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Last week we announced Microsoft Office 365, our next generation cloud productivity service. The bulk of the excitement has been about what the service means for our customers big and small, but it's been fun seeing the buzz created by the new name (my favorite being the suggestions about what to do on February 29th!).
As you've likely read, Office 365 brings together Exchange Online, SharePoint Online, Lync Online as well as Microsoft Office desktop software and Web apps. There's a lot of power under this particular hood and it's delivered through the cloud. Was it possible to find a single unifying name that all at once would 1) Heighten expectations of the existing productivity brands at Microsoft; and 2) embody the deeper relationship we can hold with our customers as a result of the cloud delivery model?
During our search, my team and I opened ourselves up to literally hundreds of possible new names. We completed customer research, spoke with industry analysts - even our families weighed in. But over and over again, we came back to notion that no brand more so than Office signifies productivity across individuals, businesses and governments alike. With more than 750 million people using Office on the desktop, there's no doubt it's a brand that millions worldwide already know, love and trust. Why mess with that?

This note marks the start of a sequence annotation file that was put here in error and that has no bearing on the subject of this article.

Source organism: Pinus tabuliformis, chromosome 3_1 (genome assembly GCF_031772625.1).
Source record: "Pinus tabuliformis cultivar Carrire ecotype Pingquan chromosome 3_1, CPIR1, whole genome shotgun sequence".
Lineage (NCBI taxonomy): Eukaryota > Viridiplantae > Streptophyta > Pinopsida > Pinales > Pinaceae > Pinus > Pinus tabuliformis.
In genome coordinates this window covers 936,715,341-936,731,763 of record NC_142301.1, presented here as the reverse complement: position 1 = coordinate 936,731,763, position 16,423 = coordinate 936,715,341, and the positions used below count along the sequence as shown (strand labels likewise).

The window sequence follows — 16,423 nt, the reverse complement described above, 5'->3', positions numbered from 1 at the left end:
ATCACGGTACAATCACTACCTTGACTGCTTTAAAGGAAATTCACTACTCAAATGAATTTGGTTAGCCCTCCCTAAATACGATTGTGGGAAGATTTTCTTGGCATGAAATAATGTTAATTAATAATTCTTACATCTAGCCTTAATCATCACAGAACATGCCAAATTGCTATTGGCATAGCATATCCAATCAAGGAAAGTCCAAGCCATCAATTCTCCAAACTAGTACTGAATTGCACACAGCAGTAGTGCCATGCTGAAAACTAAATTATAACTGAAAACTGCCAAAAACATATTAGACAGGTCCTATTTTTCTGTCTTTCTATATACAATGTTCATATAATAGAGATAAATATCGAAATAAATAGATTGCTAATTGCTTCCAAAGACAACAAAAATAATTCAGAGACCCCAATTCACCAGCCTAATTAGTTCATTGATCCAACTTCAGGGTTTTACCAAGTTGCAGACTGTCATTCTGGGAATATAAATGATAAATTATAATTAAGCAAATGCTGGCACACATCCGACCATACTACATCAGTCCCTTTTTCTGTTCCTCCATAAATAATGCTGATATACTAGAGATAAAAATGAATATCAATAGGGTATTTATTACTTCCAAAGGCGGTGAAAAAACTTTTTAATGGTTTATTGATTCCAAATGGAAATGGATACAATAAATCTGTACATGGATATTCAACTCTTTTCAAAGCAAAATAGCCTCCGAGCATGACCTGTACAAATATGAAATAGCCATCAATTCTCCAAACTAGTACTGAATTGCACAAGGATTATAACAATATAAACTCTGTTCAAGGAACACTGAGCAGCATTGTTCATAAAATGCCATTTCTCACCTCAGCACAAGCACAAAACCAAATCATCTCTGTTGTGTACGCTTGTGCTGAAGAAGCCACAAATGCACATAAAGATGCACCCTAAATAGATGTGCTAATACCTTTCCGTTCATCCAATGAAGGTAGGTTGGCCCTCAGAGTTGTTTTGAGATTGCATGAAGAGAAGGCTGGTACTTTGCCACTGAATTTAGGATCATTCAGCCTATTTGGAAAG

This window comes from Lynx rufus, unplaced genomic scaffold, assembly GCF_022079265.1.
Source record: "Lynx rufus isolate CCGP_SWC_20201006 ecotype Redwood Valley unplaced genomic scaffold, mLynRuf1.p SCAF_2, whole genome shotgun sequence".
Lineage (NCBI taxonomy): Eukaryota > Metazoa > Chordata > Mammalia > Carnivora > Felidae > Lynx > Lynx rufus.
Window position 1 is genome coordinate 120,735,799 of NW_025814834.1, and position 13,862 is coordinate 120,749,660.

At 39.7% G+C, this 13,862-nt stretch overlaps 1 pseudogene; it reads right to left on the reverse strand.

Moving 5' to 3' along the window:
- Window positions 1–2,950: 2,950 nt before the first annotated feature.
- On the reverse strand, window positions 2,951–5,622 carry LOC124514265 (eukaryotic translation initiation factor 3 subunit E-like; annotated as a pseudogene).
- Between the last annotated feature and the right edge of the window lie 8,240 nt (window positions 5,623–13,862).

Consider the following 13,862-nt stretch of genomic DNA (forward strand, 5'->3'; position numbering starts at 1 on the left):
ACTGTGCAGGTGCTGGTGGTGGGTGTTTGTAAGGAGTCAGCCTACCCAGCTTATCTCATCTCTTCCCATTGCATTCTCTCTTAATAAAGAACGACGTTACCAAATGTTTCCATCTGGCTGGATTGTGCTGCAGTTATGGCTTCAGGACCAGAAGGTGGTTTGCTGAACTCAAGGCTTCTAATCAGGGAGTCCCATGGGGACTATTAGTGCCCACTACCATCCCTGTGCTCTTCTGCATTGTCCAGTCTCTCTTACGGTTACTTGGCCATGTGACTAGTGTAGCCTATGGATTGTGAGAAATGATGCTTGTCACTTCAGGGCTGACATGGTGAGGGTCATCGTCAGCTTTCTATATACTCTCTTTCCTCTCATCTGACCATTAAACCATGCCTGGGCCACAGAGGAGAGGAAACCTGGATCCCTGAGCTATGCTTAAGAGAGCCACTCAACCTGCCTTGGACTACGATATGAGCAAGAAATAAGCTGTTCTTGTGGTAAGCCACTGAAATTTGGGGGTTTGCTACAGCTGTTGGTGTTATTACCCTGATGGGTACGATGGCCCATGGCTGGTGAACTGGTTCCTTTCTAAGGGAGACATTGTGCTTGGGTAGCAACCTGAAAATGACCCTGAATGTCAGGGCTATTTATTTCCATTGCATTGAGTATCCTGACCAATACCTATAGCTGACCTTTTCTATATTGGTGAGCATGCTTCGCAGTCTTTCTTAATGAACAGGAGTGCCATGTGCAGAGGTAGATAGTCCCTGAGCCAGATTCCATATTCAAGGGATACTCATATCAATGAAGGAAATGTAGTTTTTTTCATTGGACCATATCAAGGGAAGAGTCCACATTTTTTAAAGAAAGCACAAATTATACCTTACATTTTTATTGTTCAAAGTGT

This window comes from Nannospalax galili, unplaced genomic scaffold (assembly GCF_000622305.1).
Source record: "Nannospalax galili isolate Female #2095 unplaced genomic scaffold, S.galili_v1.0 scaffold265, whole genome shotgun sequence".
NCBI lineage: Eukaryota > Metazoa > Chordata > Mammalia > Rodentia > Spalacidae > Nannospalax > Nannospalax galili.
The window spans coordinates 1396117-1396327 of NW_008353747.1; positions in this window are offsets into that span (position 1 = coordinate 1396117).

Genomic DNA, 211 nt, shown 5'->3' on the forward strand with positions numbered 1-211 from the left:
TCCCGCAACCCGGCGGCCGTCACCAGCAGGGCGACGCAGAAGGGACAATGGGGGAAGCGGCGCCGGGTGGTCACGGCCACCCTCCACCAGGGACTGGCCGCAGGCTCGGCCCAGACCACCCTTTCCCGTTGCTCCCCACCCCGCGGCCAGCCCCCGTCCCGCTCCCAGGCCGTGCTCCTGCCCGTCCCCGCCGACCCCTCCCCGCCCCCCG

The 365 extension embodies the idea that the cloud connects us more closely to our customers than ever before. The brand promise extends from productivity as we know it today to a promise to help more people collaborate, communicate and get work done from anywhere, 24/7, 365 days a year.